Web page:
Novel drug combination offers therapeutic promise for hard-to-treat cancers
Researchers at Brigham and Women’s Hospital (BWH) have identified a new combination of targeted therapies that, together, may treat two aggressive tumor types that until now have not had effective treatments. These findings are published in Cancer Cell on September 13, 2011.
While numerous anti-cancer drugs are being developed, many tumors do not respond to currently available single therapies. As such, there is a major push to identify new drug combinations that can work together to treat these resistant cancers.
The drug combination identified by BWH researchers was shown to successfully treat two models of aggressive cancers: a nervous system tumor associated with neurofibromatosis type 1, and KRAS-mutant lung cancer, a form of lung cancer that accounts for about 25 percent of all lung cancers.
“Without a targeted treatment that works, these two cancers are currently being treated with chemotherapy with variable success,” said Dr. Karen Cichowski, Associate Professor in Genetics at BWH and lead author of the paper. “By identifying a more effective targeted treatment, the outcome and survival rate for these cancers may see a drastic improvement, and patients may avoid the typical side-effects of chemotherapy.”
Researchers took the approach of combining two targeted agents, one the mTOR inhibitor rapamycin, which suppressed tumor growth, along with the HSP90 inhibitor IPI-504 from Infinity Pharmaceuticals, which triggers a specific kind of stress in cancer cells. Together, but not alone, these drugs promoted dramatic tumor regression in these two distinct cancers in mice.
“It’s like hitting the tumor cell from two different angles,” explains Dr. Cichowski. “Using one drug to put on the brakes and another to apply stress to an already stressed cancer cell, which ultimately triggers its self-destruction.”
These studies have inspired the testing of a drug combination that is now in a Phase I clinical trial, specifically in KRAS-mutant lung cancer.
“The identification of this promising therapeutic combination sets the stage for developing other combinations and may also prove effective in other cancers through further research,” said Dr. Cichowski.
The research was funded by the National Cancer Institute and the Ludwig Center at Dana-Farber/Harvard Cancer Center.
Holly Brown-Ayers | EurekAlert!
The most recent press releases about innovation >>>
Die letzten 5 Focus-News des innovations-reports im Überblick:
Whether you call it effervescent, fizzy, or sparkling, carbonated water is making a comeback as a beverage. Aside from quenching thirst, researchers at the University of Illinois at Urbana-Champaign have discovered a new use for these "bubbly" concoctions that will have major impact on the manufacturer of the world's thinnest, flattest, and one most useful materials -- graphene.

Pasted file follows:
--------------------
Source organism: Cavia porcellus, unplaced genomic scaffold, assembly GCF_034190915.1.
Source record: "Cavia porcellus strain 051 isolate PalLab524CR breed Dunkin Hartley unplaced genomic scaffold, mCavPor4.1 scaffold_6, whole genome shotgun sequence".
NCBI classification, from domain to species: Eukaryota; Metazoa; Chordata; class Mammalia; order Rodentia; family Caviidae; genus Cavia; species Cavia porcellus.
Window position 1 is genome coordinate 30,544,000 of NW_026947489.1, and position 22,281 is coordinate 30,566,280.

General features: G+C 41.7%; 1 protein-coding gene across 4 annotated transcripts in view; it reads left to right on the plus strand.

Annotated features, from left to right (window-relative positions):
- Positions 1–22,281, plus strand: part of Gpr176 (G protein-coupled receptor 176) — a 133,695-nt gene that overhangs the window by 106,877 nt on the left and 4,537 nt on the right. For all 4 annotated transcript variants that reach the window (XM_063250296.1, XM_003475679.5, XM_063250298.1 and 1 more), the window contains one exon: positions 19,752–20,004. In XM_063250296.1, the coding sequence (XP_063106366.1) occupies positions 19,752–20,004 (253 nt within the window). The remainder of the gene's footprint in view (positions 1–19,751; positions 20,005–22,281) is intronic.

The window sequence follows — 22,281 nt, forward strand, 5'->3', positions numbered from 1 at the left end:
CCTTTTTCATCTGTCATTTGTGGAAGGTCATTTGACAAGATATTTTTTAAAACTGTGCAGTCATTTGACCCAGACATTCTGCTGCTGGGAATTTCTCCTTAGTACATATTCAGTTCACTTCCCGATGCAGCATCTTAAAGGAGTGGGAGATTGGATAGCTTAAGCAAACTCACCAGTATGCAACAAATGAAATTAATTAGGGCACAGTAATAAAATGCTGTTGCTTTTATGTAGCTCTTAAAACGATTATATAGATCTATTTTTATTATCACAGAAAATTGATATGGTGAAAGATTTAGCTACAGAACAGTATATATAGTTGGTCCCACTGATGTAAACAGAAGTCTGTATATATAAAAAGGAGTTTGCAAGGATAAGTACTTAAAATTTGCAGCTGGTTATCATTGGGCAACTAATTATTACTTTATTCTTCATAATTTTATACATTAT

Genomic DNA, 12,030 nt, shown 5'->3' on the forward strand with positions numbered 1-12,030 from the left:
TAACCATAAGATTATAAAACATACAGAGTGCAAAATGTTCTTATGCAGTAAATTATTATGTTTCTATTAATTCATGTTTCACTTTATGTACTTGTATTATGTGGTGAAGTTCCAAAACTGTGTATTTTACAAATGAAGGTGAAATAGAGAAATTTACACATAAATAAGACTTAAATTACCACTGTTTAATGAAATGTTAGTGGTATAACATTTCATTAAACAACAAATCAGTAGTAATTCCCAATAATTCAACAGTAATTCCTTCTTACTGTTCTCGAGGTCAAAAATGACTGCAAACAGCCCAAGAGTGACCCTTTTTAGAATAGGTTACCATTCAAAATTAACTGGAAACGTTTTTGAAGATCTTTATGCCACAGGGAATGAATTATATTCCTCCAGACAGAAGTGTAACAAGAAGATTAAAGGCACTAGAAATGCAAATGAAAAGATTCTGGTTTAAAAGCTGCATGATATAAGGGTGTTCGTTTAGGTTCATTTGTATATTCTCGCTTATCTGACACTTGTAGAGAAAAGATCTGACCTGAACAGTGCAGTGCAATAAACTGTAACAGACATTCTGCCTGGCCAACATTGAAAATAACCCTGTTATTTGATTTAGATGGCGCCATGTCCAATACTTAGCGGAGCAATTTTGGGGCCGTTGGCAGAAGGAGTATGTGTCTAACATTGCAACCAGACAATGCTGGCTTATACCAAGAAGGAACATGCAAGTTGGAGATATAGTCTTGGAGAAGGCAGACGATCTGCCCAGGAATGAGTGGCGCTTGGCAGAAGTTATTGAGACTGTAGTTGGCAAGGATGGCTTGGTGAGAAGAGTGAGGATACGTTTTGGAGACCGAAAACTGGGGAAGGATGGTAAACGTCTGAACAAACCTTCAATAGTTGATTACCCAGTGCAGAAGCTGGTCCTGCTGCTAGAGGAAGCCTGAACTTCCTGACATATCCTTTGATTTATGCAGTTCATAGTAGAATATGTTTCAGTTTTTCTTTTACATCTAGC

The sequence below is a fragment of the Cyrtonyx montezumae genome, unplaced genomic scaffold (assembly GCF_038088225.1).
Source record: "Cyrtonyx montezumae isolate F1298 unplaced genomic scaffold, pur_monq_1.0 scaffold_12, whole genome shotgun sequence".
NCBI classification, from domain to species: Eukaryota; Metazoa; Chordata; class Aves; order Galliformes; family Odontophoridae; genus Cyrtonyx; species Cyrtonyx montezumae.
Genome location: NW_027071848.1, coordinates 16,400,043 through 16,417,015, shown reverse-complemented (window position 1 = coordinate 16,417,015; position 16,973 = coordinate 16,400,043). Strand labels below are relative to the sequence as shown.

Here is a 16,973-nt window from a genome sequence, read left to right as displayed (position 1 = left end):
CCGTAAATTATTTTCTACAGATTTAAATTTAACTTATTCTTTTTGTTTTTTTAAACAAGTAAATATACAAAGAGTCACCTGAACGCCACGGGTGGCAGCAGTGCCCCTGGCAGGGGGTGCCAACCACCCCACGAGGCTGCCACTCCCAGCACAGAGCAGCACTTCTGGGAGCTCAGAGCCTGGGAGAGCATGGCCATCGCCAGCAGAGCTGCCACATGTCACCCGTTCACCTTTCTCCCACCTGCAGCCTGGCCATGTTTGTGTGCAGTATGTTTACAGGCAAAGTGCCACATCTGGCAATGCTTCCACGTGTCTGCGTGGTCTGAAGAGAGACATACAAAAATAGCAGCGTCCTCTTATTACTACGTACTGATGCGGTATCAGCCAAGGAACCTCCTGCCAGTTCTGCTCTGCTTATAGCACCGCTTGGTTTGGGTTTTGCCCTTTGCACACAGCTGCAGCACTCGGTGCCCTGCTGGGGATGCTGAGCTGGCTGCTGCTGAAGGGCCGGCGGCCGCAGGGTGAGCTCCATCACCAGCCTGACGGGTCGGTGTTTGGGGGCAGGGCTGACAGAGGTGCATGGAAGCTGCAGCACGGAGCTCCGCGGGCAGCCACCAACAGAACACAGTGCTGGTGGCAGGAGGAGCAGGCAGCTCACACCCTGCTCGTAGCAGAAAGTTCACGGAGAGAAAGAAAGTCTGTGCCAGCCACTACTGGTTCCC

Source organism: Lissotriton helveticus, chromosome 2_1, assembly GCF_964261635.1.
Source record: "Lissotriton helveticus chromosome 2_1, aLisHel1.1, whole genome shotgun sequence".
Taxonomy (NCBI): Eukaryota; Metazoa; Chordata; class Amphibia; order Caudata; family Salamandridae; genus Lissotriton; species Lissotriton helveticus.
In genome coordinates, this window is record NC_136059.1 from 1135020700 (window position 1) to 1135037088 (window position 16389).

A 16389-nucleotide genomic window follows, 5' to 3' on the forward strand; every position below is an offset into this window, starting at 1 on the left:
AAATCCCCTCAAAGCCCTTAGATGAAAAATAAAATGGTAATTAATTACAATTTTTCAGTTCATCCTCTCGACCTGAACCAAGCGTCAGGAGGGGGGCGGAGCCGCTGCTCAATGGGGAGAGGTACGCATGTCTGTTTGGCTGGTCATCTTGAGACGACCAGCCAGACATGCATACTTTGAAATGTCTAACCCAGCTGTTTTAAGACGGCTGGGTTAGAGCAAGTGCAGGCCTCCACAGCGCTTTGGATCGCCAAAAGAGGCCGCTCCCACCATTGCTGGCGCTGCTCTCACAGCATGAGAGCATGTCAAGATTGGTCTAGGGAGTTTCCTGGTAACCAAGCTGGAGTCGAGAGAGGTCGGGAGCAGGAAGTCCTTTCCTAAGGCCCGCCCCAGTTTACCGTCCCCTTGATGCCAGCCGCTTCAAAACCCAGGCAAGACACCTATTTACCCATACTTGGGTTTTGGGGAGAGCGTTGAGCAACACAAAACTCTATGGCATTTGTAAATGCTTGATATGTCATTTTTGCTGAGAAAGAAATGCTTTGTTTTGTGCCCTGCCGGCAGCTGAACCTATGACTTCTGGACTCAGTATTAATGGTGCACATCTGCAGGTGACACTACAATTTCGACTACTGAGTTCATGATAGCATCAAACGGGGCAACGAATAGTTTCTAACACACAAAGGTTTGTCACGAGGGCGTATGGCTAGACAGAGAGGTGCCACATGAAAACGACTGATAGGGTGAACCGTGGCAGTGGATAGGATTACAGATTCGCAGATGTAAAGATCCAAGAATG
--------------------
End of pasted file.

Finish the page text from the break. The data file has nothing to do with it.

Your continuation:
As graphene's popularity grows as an advanced "wonder" material, the speed and quality at which it can be manufactured will be paramount. With that in mind,...
Physicists at the University of Bonn have managed to create optical hollows and more complex patterns into which the light of a Bose-Einstein condensate flows. The creation of such highly low-loss structures for light is a prerequisite for complex light circuits, such as for quantum information processing for a new generation of computers. The researchers are now presenting their results in the journal Nature Photonics.
Light particles (photons) occur as tiny, indivisible portions. Many thousands of these light portions can be merged to form a single super-photon if they are...
For the first time, scientists have shown that circular RNA is linked to brain function. When a RNA molecule called Cdr1as was deleted from the genome of mice, the animals had problems filtering out unnecessary information – like patients suffering from neuropsychiatric disorders.
While hundreds of circular RNAs (circRNAs) are abundant in mammalian brains, one big question has remained unanswered: What are they actually good for? In the...
An experimental small satellite has successfully collected and delivered data on a key measurement for predicting changes in Earth's climate.
The Radiometer Assessment using Vertically Aligned Nanotubes (RAVAN) CubeSat was launched into low-Earth orbit on Nov. 11, 2016, in order to test new...
A study led by scientists of the Max Planck Institute for the Structure and Dynamics of Matter (MPSD) at the Center for Free-Electron Laser Science in Hamburg presents evidence of the coexistence of superconductivity and “charge-density-waves” in compounds of the poorly-studied family of bismuthates. This observation opens up new perspectives for a deeper understanding of the phenomenon of high-temperature superconductivity, a topic which is at the core of condensed matter research since more than 30 years. The paper by Nicoletti et al has been published in the PNAS.
Since the beginning of the 20th century, superconductivity had been observed in some metals at temperatures only a few degrees above the absolute zero (minus...